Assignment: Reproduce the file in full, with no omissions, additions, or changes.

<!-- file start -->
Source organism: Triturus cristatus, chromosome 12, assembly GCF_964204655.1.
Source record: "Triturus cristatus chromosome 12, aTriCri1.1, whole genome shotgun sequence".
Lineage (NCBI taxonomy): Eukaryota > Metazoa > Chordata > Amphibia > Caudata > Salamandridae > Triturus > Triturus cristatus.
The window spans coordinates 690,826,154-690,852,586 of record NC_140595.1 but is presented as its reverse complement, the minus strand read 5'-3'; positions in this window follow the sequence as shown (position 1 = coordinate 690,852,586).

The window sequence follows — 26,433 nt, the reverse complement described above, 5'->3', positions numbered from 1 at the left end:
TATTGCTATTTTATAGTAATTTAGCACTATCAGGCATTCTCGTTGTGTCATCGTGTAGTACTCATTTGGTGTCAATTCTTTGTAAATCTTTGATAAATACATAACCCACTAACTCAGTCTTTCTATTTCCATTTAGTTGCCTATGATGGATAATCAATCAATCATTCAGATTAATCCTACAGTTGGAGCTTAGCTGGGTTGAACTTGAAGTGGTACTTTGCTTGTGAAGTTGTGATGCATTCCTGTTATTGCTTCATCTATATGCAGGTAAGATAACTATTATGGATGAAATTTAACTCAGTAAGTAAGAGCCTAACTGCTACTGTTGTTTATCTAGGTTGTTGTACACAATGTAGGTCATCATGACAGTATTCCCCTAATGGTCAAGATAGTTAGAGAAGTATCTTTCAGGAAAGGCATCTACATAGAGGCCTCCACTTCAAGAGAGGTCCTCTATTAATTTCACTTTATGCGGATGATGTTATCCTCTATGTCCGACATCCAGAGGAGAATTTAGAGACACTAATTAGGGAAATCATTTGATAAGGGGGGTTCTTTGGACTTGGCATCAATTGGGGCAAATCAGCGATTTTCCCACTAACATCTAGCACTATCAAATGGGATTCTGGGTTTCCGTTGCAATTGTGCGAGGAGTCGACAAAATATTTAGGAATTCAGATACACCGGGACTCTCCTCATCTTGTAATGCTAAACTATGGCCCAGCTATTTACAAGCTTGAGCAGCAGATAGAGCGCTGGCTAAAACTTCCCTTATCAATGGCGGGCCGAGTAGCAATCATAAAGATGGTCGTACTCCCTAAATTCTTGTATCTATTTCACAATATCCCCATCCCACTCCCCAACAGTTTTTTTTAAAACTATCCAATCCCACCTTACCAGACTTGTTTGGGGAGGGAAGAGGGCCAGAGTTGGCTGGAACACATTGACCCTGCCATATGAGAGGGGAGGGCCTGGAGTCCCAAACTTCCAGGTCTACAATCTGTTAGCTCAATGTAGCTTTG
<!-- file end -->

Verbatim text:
Source organism: Triturus cristatus, chromosome 12, assembly GCF_964204655.1.
Source record: "Triturus cristatus chromosome 12, aTriCri1.1, whole genome shotgun sequence".
Lineage (NCBI taxonomy): Eukaryota > Metazoa > Chordata > Amphibia > Caudata > Salamandridae > Triturus > Triturus cristatus.
The window spans coordinates 690,826,154-690,852,586 of record NC_140595.1 but is presented as its reverse complement, the minus strand read 5'-3'; positions in this window follow the sequence as shown (position 1 = coordinate 690,852,586).

The window sequence follows — 26,433 nt, the reverse complement described above, 5'->3', positions numbered from 1 at the left end:
TATTGCTATTTTATAGTAATTTAGCACTATCAGGCATTCTCGTTGTGTCATCGTGTAGTACTCATTTGGTGTCAATTCTTTGTAAATCTTTGATAAATACATAACCCACTAACTCAGTCTTTCTATTTCCATTTAGTTGCCTATGATGGATAATCAATCAATCATTCAGATTAATCCTACAGTTGGAGCTTAGCTGGGTTGAACTTGAAGTGGTACTTTGCTTGTGAAGTTGTGATGCATTCCTGTTATTGCTTCATCTATATGCAGGTAAGATAACTATTATGGATGAAATTTAACTCAGTAAGTAAGAGCCTAACTGCTACTGTTGTTTATCTAGGTTGTTGTACACAATGTAGGTCATCATGACAGTATTCCCCTAATGGTCAAGATAGTTAGAGAAGTATCTTTCAGGAAAGGCATCTACATAGAGGCCTCCACTTCAAGAGAGGTCCTCTATTAATTTCACTTTATGCGGATGATGTTATCCTCTATGTCCGACATCCAGAGGAGAATTTAGAGACACTAATTAGGGAAATCATTTGATAAGGGGGGTTCTTTGGACTTGGCATCAATTGGGGCAAATCAGCGATTTTCCCACTAACATCTAGCACTATCAAATGGGATTCTGGGTTTCCGTTGCAATTGTGCGAGGAGTCGACAAAATATTTAGGAATTCAGATACACCGGGACTCTCCTCATCTTGTAATGCTAAACTATGGCCCAGCTATTTACAAGCTTGAGCAGCAGATAGAGCGCTGGCTAAAACTTCCCTTATCAATGGCGGGCCGAGTAGCAATCATAAAGATGGTCGTACTCCCTAAATTCTTGTATCTATTTCACAATATCCCCATCCCACTCCCCAACAGTTTTTTTTAAAACTATCCAATCCCACCTTACCAGACTTGTTTGGGGAGGGAAGAGGGCCAGAGTTGGCTGGAACACATTGACCCTGCCATATGAGAGGGGAGGGCCTGGAGTCCCAAACTTCCAGGTCTACAATCTGTTAGCTCAATGTAGCTTTG